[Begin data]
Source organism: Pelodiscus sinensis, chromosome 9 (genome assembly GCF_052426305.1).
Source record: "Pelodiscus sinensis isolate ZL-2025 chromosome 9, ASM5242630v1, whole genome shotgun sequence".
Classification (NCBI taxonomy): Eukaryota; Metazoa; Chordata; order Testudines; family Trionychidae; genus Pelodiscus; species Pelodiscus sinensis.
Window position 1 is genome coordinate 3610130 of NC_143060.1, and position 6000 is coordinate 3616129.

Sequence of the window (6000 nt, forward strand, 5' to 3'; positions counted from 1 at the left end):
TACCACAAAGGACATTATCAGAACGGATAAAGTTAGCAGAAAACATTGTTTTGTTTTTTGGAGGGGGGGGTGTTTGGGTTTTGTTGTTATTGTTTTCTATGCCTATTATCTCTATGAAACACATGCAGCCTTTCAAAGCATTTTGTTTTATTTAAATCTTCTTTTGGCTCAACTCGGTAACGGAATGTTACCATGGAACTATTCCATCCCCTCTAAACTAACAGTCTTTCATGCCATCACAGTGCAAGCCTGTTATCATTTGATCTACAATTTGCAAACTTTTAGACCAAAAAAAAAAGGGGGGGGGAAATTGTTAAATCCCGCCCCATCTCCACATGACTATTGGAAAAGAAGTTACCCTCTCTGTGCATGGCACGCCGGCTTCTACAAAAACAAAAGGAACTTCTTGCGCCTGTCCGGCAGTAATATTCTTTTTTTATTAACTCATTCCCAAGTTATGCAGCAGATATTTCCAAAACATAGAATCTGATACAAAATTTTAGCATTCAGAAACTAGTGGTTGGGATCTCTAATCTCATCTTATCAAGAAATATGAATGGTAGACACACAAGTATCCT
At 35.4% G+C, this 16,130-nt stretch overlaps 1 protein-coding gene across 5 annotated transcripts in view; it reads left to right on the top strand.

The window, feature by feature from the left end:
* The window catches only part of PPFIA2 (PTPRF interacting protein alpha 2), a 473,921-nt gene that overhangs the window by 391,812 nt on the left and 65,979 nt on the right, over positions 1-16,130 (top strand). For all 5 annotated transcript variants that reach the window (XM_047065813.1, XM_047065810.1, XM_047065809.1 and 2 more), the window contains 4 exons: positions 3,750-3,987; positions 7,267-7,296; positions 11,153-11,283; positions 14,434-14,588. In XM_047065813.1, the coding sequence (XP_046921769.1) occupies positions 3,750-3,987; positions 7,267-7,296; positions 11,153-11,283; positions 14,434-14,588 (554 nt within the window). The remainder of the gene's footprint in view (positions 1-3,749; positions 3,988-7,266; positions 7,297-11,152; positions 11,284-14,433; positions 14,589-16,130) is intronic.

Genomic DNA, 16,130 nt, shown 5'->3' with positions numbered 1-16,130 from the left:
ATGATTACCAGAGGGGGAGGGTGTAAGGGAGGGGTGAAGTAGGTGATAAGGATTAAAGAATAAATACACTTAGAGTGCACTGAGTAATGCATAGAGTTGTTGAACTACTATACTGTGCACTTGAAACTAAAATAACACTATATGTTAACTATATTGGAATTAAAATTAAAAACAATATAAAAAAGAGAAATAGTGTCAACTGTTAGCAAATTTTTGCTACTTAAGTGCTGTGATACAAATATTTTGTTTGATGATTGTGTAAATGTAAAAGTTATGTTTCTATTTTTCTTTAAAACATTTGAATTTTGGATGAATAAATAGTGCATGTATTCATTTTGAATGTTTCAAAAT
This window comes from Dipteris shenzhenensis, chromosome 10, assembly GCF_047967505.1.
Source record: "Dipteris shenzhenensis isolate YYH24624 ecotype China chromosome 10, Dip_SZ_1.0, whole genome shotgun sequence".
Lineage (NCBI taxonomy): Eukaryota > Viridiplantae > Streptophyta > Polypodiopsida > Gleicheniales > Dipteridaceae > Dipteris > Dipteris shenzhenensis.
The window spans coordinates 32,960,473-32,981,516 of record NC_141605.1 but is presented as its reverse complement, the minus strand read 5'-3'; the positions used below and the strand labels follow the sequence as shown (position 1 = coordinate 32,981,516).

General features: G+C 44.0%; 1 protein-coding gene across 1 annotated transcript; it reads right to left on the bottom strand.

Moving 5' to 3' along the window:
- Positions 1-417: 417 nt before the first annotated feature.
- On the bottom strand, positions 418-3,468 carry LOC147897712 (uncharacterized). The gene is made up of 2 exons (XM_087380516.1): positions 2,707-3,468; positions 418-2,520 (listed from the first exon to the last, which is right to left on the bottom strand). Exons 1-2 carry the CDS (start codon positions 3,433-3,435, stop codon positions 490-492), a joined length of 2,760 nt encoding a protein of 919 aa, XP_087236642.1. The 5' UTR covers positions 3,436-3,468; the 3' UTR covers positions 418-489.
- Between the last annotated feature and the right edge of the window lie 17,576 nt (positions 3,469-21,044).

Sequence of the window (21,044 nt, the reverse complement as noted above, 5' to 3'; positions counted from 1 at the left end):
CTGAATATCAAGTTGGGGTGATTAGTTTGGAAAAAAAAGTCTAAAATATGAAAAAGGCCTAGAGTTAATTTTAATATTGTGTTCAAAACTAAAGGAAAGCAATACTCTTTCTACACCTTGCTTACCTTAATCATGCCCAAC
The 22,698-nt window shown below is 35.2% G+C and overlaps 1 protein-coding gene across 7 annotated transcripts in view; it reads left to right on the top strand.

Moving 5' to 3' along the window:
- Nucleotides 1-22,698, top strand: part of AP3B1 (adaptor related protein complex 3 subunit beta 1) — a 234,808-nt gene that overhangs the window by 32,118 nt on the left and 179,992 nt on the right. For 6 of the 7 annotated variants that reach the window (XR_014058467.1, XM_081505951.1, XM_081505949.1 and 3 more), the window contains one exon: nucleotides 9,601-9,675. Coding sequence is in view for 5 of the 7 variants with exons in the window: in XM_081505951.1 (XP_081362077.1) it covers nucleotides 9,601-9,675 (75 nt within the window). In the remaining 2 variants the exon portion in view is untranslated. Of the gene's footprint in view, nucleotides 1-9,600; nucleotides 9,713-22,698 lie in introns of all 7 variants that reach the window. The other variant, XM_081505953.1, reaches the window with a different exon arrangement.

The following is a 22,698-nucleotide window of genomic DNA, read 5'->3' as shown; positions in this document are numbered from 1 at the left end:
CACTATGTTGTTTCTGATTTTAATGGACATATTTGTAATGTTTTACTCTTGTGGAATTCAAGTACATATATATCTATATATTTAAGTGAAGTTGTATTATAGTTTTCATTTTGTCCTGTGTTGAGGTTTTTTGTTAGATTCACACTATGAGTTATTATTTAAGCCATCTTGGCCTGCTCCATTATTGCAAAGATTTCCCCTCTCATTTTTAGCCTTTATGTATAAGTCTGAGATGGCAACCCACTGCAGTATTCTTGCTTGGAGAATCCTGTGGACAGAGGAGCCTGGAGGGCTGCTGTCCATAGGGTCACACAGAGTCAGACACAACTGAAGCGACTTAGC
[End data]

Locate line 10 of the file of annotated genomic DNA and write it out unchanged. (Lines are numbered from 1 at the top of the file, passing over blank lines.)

Genomic DNA, 16,130 nt, shown 5'->3' with positions numbered 1-16,130 from the left: